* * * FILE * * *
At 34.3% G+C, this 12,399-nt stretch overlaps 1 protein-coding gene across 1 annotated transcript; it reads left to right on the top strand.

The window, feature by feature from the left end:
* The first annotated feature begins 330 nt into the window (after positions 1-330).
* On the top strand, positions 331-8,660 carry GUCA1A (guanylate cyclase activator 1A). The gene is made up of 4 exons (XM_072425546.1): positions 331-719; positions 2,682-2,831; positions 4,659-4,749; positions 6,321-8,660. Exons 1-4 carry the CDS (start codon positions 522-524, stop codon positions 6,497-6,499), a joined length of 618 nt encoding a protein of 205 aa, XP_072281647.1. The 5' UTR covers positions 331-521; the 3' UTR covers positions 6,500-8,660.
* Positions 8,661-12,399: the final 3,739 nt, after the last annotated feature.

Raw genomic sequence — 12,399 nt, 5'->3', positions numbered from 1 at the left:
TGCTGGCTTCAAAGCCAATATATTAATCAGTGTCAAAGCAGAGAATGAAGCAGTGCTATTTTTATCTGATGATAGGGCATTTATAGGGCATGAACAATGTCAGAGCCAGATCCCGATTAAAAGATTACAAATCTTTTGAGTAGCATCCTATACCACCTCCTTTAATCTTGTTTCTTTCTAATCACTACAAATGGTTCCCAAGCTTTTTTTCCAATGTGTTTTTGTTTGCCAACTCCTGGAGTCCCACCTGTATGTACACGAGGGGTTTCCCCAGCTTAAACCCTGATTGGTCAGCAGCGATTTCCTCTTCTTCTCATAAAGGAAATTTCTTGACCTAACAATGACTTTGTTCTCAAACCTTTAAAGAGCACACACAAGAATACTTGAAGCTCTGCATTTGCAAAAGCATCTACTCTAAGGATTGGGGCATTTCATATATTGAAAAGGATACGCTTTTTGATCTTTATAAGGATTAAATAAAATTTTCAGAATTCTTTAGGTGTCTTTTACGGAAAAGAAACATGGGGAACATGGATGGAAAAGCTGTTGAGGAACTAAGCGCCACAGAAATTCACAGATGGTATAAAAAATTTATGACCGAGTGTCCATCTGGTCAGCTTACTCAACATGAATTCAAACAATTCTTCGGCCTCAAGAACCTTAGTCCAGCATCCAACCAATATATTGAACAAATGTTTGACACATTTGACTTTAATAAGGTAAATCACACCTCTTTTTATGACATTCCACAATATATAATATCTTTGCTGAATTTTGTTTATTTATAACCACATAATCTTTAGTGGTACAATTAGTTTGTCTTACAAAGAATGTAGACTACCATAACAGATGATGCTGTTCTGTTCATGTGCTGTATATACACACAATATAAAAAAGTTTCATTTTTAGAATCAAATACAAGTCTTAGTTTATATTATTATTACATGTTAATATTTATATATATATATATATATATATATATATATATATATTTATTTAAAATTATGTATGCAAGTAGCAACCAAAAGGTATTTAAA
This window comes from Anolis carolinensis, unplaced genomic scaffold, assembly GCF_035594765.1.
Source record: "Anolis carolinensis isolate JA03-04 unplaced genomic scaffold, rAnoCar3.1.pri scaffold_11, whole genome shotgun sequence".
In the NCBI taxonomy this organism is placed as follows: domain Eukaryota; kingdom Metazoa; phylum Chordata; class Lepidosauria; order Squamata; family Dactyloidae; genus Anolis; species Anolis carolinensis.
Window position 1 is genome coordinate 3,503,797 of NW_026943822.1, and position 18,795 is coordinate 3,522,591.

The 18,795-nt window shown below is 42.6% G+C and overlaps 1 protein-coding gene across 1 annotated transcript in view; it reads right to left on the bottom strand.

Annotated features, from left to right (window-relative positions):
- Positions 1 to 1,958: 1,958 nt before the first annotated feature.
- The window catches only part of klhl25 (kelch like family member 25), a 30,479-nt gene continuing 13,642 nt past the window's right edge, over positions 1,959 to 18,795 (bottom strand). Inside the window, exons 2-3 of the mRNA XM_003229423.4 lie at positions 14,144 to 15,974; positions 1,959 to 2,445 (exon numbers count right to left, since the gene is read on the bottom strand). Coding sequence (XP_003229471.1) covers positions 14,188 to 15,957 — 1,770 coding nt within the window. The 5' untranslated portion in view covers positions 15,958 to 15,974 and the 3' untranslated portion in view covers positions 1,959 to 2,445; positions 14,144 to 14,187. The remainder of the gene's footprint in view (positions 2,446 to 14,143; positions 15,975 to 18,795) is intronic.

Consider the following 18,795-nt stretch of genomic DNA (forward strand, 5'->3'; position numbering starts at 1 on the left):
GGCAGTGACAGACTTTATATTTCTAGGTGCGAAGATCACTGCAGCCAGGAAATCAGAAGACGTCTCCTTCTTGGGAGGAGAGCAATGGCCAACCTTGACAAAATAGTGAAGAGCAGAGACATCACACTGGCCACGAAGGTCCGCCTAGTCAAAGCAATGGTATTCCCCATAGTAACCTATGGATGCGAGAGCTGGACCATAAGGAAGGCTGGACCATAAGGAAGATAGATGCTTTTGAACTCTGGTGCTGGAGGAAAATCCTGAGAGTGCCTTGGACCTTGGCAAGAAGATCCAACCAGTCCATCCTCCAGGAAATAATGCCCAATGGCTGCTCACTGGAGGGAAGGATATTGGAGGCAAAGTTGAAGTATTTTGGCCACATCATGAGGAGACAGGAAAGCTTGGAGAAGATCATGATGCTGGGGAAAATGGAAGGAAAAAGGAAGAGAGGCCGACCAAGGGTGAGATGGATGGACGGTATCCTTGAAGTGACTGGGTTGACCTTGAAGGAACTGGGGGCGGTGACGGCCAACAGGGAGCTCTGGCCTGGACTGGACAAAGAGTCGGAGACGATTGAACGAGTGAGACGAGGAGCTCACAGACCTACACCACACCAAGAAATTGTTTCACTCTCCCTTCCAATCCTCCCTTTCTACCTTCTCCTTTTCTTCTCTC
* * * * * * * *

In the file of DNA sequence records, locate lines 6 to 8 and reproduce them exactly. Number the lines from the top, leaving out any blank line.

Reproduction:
Raw genomic sequence — 12,399 nt, 5'->3', positions numbered from 1 at the left:
TGCTGGCTTCAAAGCCAATATATTAATCAGTGTCAAAGCAGAGAATGAAGCAGTGCTATTTTTATCTGATGATAGGGCATTTATAGGGCATGAACAATGTCAGAGCCAGATCCCGATTAAAAGATTACAAATCTTTTGAGTAGCATCCTATACCACCTCCTTTAATCTTGTTTCTTTCTAATCACTACAAATGGTTCCCAAGCTTTTTTTCCAATGTGTTTTTGTTTGCCAACTCCTGGAGTCCCACCTGTATGTACACGAGGGGTTTCCCCAGCTTAAACCCTGATTGGTCAGCAGCGATTTCCTCTTCTTCTCATAAAGGAAATTTCTTGACCTAACAATGACTTTGTTCTCAAACCTTTAAAGAGCACACACAAGAATACTTGAAGCTCTGCATTTGCAAAAGCATCTACTCTAAGGATTGGGGCATTTCATATATTGAAAAGGATACGCTTTTTGATCTTTATAAGGATTAAATAAAATTTTCAGAATTCTTTAGGTGTCTTTTACGGAAAAGAAACATGGGGAACATGGATGGAAAAGCTGTTGAGGAACTAAGCGCCACAGAAATTCACAGATGGTATAAAAAATTTATGACCGAGTGTCCATCTGGTCAGCTTACTCAACATGAATTCAAACAATTCTTCGGCCTCAAGAACCTTAGTCCAGCATCCAACCAATATATTGAACAAATGTTTGACACATTTGACTTTAATAAGGTAAATCACACCTCTTTTTATGACATTCCACAATATATAATATCTTTGCTGAATTTTGTTTATTTATAACCACATAATCTTTAGTGGTACAATTAGTTTGTCTTACAAAGAATGTAGACTACCATAACAGATGATGCTGTTCTGTTCATGTGCTGTATATACACACAATATAAAAAAGTTTCATTTTTAGAATCAAATACAAGTCTTAGTTTATATTATTATTACATGTTAATATTTATATATATATATATATATATATATATATATATATATTTATTTAAAATTATGTATGCAAGTAGCAACCAAAAGGTATTTAAA
This window comes from Anolis carolinensis, unplaced genomic scaffold, assembly GCF_035594765.1.